In addition to accuracy, time is of the essence. “We can process 500 phone calls simultaneously in about 30 seconds and then reload the next batch of 500,” Sanders says. “We’ve got 16 of those servers going simultaneously. That’s 8,000 simultaneous calls that we can push about every 45 seconds. The capacity is big.”
Sanders points out that the weather service will provide about a mile of wiggle room on either side of a storm’s path when drawing its warning polygon, and then the service fans the polygon wider the farther down the projected path it goes, accounting for a storm’s unpredictability as it travels (typically west to east in the northern hemisphere).
Meanwhile, WeatherCall pads the location of its school subscribers with a one-mile buffer in all directions. “Any time any one of those polygons intersects that one-mile virtual radius, we start pushing the warnings proactively out to the school — whomever the school has populated in the roster as the contacts who need to know that they’re under a storm warning,” she says. “We’re pushing out tornado warnings, severe thunderstorm warnings, and also lightning within either six or 10 miles. They get to choose which distance.
“Say, at six miles, the first strike intersects, we start pushing out warnings by email, phone and text, with a graphic that shows where it is. Then, as the storm moves across that six-mile bubble that we have around them, they can choose either a 15-minute wait period or a 30-minute wait period.”
WeatherCall as a company hasn’t remained static, either. Two new product offerings include one designed to warn vehicles such as school buses and team charter buses and vans of pending weather-related danger. WeatherCall’s system tracks the vehicle, not an onboard subscriber phone (the operating system of which may limit how many times apps can ping the phone’s GPS chip in the interest of battery preservation). “When it’s in travel mode, it is sending its coordinates once every five minutes into our servers,” Sanders says. “So we can match you up in real time with weather that you don’t need to be anywhere near.”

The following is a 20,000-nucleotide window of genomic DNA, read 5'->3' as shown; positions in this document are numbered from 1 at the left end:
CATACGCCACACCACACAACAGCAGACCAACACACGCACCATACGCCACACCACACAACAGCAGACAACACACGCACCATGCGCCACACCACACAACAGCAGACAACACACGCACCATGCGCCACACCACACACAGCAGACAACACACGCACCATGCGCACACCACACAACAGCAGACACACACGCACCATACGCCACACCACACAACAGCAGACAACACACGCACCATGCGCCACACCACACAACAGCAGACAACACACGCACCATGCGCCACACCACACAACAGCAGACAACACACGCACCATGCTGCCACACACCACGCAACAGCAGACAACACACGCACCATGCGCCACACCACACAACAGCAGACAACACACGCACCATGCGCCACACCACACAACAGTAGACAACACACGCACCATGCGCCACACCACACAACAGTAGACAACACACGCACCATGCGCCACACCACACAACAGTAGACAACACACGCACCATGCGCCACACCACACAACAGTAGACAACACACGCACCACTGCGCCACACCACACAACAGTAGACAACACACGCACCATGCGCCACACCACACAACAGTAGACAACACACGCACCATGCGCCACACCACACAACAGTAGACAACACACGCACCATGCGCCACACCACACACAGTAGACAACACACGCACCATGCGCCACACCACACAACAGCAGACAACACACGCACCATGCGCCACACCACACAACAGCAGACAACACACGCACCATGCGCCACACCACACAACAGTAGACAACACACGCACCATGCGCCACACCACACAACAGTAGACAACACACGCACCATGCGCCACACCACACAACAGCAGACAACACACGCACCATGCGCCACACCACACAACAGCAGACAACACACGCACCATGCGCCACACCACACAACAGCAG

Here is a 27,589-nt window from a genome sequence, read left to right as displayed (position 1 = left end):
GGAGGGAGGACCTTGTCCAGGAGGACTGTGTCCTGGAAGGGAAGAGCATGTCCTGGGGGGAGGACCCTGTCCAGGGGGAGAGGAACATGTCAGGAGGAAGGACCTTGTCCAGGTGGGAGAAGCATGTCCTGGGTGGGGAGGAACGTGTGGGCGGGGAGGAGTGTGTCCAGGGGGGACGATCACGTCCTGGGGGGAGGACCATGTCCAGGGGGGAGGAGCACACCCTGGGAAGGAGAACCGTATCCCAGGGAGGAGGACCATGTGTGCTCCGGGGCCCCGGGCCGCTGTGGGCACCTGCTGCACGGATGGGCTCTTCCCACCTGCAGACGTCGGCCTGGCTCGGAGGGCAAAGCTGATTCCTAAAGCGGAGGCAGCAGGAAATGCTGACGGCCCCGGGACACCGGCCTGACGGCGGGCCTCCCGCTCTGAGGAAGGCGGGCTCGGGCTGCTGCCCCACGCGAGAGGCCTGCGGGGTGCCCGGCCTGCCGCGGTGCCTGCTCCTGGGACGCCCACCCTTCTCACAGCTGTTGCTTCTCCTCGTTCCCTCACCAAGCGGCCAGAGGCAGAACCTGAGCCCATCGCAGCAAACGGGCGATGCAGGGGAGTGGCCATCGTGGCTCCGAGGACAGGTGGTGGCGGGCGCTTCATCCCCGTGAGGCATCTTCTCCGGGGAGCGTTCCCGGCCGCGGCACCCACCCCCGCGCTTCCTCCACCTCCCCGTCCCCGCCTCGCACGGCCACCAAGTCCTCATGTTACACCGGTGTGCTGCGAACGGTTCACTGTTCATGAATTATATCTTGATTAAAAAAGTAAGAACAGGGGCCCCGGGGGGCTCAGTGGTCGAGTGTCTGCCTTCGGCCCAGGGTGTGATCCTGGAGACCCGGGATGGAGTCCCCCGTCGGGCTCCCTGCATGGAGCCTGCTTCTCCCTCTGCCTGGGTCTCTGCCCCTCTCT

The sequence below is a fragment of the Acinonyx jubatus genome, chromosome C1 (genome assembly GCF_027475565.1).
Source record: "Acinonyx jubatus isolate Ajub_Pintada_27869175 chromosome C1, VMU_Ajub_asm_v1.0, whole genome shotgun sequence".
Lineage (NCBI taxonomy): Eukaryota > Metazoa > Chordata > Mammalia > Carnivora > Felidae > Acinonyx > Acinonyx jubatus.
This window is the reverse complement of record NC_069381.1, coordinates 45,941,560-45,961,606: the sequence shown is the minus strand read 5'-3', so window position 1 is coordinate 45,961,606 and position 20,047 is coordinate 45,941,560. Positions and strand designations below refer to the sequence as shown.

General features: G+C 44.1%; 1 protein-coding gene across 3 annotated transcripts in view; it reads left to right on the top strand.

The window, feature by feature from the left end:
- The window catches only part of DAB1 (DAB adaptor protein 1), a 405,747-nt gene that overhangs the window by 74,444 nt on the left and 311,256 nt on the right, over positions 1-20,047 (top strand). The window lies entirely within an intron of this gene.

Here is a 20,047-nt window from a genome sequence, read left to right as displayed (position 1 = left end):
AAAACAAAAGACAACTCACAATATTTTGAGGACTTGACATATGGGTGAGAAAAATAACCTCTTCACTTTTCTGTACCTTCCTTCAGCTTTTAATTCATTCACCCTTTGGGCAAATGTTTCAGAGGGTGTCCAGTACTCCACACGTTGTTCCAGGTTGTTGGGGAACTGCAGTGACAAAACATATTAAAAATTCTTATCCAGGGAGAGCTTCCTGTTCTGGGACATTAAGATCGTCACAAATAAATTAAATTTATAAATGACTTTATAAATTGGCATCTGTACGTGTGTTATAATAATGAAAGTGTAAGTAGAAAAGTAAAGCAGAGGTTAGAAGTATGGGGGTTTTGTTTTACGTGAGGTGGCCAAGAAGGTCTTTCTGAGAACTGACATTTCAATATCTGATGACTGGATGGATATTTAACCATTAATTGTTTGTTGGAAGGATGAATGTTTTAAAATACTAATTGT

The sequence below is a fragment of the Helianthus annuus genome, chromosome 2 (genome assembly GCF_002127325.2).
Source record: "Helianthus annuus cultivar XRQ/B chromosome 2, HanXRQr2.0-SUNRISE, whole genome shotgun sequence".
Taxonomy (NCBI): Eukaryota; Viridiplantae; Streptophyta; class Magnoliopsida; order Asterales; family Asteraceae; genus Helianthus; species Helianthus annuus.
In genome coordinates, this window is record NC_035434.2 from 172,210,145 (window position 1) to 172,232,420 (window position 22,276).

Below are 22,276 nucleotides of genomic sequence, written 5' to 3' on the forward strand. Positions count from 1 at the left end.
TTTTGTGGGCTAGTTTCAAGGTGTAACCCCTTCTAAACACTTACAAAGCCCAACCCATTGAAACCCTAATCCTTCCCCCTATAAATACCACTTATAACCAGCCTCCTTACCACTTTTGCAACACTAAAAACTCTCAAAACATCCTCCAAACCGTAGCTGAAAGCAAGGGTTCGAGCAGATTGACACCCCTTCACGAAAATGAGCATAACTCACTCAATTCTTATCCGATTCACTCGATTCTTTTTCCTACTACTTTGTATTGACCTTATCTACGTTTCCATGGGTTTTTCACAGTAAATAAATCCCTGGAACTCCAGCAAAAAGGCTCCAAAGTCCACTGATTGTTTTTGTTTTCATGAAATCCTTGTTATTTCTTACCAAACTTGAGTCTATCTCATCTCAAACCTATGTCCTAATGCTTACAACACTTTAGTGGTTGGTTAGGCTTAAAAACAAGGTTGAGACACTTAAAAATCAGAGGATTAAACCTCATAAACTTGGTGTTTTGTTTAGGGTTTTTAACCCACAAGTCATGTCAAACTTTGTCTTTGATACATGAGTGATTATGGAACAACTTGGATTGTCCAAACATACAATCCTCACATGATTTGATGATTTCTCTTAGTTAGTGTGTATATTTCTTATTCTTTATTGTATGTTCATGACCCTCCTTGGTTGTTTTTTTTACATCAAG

The other product is a warning system of sirens and lights for given locations, still relying on the call system and coordinates, but adaptable to different seasonal needs. “You register the location of it,” Sanders says. “Let’s say a school wants to put it on the football fields in the fall and the baseball fields in the spring, and they’re a quarter-mile apart. They can literally move it over to the ball fields, log into their account and tweak it, so it’s super accurate. If they want to move it to another campus, they can pick it up and move it, but they have to register the new address in the system so the system knows where it’s monitoring.”
Removing the human element
Onsite detection and warning is the space Wxline chooses to occupy.
“First of all, it puts more control, I think, in the hands of the user to have your own equipment local at your facility,” Zimmermann says. “And more importantly than that even is you’re dealing with a life-safety, critical piece of equipment with sirens and lights that go off automatically once the lightning threat has been determined to have occurred. In order to do that reliably, having a local system that doesn’t rely on a lot of infrastructure such as personal computers, the internet, cellphones and commercial power really makes sure that that warning is issued with your local system. When does infrastructure generally go down? It’s really during local storms. If you’ve got a thunderstorm right on top of your facility, this is when you run the risk of these things going down or not working properly.”